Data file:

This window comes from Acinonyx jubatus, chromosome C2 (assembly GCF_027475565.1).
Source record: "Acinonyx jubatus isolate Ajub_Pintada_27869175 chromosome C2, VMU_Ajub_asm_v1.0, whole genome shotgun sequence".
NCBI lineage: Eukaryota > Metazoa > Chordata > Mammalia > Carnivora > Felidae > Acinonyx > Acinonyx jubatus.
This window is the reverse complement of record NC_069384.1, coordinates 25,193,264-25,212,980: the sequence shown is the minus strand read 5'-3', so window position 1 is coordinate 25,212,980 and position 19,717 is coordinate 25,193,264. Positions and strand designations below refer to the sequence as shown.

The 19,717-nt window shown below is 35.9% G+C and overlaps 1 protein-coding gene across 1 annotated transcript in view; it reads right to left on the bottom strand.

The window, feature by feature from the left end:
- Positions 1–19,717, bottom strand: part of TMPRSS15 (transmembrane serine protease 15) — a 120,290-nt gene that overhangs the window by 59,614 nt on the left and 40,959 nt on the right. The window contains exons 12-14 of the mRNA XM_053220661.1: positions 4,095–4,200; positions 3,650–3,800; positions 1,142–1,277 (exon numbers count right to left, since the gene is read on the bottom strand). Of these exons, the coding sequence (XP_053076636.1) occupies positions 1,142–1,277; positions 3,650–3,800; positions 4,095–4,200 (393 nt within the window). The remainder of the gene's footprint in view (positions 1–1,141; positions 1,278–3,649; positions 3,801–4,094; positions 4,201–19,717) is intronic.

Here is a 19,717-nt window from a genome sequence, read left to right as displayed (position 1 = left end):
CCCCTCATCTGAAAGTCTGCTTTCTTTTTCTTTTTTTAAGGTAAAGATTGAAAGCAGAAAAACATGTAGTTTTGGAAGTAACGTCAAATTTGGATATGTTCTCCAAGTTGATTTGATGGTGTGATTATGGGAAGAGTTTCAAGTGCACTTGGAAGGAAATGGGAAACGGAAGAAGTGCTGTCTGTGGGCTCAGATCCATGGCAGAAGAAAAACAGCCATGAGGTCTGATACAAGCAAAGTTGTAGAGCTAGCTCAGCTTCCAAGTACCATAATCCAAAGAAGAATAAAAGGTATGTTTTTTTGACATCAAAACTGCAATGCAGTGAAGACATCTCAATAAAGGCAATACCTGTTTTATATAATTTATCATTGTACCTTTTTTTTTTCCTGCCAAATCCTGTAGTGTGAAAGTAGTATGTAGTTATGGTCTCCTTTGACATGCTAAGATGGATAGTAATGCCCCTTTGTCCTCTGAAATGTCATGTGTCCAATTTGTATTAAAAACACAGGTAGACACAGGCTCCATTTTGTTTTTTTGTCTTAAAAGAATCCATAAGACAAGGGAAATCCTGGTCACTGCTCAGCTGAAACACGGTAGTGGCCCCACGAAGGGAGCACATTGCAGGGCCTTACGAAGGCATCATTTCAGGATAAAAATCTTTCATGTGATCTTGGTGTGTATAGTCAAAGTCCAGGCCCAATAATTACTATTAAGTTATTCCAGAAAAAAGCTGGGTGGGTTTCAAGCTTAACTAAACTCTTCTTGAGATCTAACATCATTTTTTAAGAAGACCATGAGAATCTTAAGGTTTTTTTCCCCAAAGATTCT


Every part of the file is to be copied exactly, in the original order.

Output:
This window comes from Acinonyx jubatus, chromosome C2 (assembly GCF_027475565.1).
Source record: "Acinonyx jubatus isolate Ajub_Pintada_27869175 chromosome C2, VMU_Ajub_asm_v1.0, whole genome shotgun sequence".
NCBI lineage: Eukaryota > Metazoa > Chordata > Mammalia > Carnivora > Felidae > Acinonyx > Acinonyx jubatus.
This window is the reverse complement of record NC_069384.1, coordinates 25,193,264-25,212,980: the sequence shown is the minus strand read 5'-3', so window position 1 is coordinate 25,212,980 and position 19,717 is coordinate 25,193,264. Positions and strand designations below refer to the sequence as shown.

The 19,717-nt window shown below is 35.9% G+C and overlaps 1 protein-coding gene across 1 annotated transcript in view; it reads right to left on the bottom strand.

The window, feature by feature from the left end:
- Positions 1–19,717, bottom strand: part of TMPRSS15 (transmembrane serine protease 15) — a 120,290-nt gene that overhangs the window by 59,614 nt on the left and 40,959 nt on the right. The window contains exons 12-14 of the mRNA XM_053220661.1: positions 4,095–4,200; positions 3,650–3,800; positions 1,142–1,277 (exon numbers count right to left, since the gene is read on the bottom strand). Of these exons, the coding sequence (XP_053076636.1) occupies positions 1,142–1,277; positions 3,650–3,800; positions 4,095–4,200 (393 nt within the window). The remainder of the gene's footprint in view (positions 1–1,141; positions 1,278–3,649; positions 3,801–4,094; positions 4,201–19,717) is intronic.

Here is a 19,717-nt window from a genome sequence, read left to right as displayed (position 1 = left end):
CCCCTCATCTGAAAGTCTGCTTTCTTTTTCTTTTTTTAAGGTAAAGATTGAAAGCAGAAAAACATGTAGTTTTGGAAGTAACGTCAAATTTGGATATGTTCTCCAAGTTGATTTGATGGTGTGATTATGGGAAGAGTTTCAAGTGCACTTGGAAGGAAATGGGAAACGGAAGAAGTGCTGTCTGTGGGCTCAGATCCATGGCAGAAGAAAAACAGCCATGAGGTCTGATACAAGCAAAGTTGTAGAGCTAGCTCAGCTTCCAAGTACCATAATCCAAAGAAGAATAAAAGGTATGTTTTTTTGACATCAAAACTGCAATGCAGTGAAGACATCTCAATAAAGGCAATACCTGTTTTATATAATTTATCATTGTACCTTTTTTTTTTCCTGCCAAATCCTGTAGTGTGAAAGTAGTATGTAGTTATGGTCTCCTTTGACATGCTAAGATGGATAGTAATGCCCCTTTGTCCTCTGAAATGTCATGTGTCCAATTTGTATTAAAAACACAGGTAGACACAGGCTCCATTTTGTTTTTTTGTCTTAAAAGAATCCATAAGACAAGGGAAATCCTGGTCACTGCTCAGCTGAAACACGGTAGTGGCCCCACGAAGGGAGCACATTGCAGGGCCTTACGAAGGCATCATTTCAGGATAAAAATCTTTCATGTGATCTTGGTGTGTATAGTCAAAGTCCAGGCCCAATAATTACTATTAAGTTATTCCAGAAAAAAGCTGGGTGGGTTTCAAGCTTAACTAAACTCTTCTTGAGATCTAACATCATTTTTTAAGAAGACCATGAGAATCTTAAGGTTTTTTTCCCCAAAGATTCT